Rare Syrian Basalt Altar, Chalcolithic Period, Circa 4th Millennium BCE.
A carved basalt stone altar of a graceful, waisted cylindrical form, also referred to as a pillar image, the top recessed to create a shallow basin, one side with an anthropomorphic visage with a large beaked nose, small protruding round eyes, and flanking lugs for ears. This is an extremely rare piece that was probably used as a home altar.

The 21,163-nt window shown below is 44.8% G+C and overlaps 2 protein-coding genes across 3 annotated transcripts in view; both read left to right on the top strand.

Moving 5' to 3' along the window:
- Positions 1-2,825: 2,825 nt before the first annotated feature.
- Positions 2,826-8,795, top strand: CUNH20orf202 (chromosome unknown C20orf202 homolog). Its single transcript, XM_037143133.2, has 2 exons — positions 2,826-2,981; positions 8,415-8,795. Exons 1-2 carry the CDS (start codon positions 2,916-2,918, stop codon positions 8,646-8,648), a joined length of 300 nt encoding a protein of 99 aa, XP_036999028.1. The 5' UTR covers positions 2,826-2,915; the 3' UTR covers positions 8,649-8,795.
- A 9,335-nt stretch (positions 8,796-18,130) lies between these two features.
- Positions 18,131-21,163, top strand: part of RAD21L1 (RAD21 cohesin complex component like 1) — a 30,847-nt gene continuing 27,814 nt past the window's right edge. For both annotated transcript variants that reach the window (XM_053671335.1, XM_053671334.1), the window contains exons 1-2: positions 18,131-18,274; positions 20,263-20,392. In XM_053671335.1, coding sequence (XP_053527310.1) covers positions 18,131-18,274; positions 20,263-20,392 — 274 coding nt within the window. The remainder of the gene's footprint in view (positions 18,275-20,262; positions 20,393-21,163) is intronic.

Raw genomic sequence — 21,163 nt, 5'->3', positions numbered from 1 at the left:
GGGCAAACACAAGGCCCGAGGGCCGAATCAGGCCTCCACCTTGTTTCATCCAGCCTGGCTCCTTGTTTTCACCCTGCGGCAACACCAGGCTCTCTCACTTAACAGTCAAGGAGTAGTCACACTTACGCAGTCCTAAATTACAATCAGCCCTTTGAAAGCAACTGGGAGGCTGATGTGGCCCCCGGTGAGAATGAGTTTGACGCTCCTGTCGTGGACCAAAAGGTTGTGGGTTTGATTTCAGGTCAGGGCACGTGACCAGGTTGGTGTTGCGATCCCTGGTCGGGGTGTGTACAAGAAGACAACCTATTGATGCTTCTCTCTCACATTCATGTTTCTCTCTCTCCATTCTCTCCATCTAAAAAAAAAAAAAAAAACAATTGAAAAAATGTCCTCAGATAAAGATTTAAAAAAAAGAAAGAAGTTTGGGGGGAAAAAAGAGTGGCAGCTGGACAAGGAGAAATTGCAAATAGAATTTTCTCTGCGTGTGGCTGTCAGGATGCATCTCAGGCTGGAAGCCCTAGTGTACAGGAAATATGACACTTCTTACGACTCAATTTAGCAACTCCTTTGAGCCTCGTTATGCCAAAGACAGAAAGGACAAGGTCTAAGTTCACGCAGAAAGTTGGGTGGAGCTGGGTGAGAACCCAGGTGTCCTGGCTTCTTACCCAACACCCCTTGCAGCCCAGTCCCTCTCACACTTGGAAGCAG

Altars of this type have been found in and around the Golan region of western Syria and eastern Israel, and appear to be carved from local basalt. It has been suggested that these altars represent household gods. In the Chalcolithic period a nose was often added to non-anthropomorphic cultic objects, suggesting that the nose was identified as being connected to the breath of life, and therefore able to imbue an object with anthropomorphic qualities.